We also found clethra, itea (below), and leucothoe growing at the edge of the pond. Interestingly, all these shrubs had similarly shaped racemes of seeds. I wonder why they have all adopted this same floral strategy...
We also saw lots of southern blueberry (Vaccinium formosum) which Rebbecca identified by the hairy midrib on the underside of the leaf. Click on the picture below and you may be able to see the hairs in the enlargement. Update - this id is pending...see the discussion at the end of the post.
Walking between ponds we saw several sourwoods, which are very common in our area. Rebecca pointed out that a good way to identify them in the winter is by their oblong boles (trunks), and also mentioned that young scouts get a kick out of chewing the leaves. The green or fall red leaves will color your spit accordingly, though no one wanted to try it. We also came across sphagnum moss and patches of the strange looking Indian Pipe (Monotropa uniflora) scattered around the forest floor.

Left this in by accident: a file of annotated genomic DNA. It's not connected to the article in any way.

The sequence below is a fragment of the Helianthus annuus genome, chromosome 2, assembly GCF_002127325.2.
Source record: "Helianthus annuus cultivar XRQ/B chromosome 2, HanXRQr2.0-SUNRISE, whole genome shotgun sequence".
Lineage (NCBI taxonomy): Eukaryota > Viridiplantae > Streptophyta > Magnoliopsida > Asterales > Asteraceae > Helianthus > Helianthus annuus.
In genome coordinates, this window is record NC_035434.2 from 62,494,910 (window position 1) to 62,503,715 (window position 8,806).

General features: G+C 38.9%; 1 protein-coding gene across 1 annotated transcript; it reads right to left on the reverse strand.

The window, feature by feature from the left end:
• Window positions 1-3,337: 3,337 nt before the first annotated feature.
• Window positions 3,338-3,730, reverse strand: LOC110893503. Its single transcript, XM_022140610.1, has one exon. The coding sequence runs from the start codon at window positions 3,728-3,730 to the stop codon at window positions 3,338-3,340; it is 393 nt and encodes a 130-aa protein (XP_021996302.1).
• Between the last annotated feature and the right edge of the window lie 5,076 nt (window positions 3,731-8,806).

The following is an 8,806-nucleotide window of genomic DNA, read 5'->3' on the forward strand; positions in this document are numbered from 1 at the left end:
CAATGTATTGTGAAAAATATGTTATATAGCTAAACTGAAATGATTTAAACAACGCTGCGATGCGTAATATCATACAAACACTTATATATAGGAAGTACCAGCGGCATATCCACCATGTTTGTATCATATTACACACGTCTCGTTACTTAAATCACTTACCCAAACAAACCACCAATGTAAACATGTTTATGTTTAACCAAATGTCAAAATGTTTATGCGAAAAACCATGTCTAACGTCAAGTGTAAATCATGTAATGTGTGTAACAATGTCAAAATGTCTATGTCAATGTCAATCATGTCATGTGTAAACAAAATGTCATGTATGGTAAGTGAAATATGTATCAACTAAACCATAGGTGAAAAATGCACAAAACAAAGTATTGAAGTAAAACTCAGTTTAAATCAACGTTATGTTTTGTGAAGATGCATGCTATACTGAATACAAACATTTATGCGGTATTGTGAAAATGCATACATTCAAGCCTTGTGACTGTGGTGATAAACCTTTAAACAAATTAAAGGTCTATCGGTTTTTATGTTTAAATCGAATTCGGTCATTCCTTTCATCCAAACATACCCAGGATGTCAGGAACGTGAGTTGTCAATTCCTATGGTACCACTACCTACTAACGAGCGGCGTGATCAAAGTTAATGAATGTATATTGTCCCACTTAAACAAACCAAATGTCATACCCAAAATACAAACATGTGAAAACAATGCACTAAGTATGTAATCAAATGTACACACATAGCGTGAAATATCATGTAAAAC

Next we visited a coastal plain seasonal pond dominated by narrow plume grass (Saccharum baldwinii), a relative of sugar cane. The day we were there, the pond was dry.There was also a lot Cypress swamp sedge (Carex Joorii) and short-bristled horned beaksedge (Rhynchosporas corniculata, below) around the edges of the pond. By the way, there's an example of the common name being almost as bad as the latin! After the tour of the ponds, we headed out of the forest and came across this interesting velvety fungus growing on a tree trunk at the edge of the woods. Anyone know what kind it is? I'm still looking for a mushroom expert who can lead a field trip for us sometime.
In the utility easement we saw more of the Saccharum baldwinii, indicating somewhat moist conditions, as well as a couple of other graminoids: warty panicgrass, nodding beaksedge, slender woodoats, little bluestem, and a species of Dichanthelium that we couldn't identify.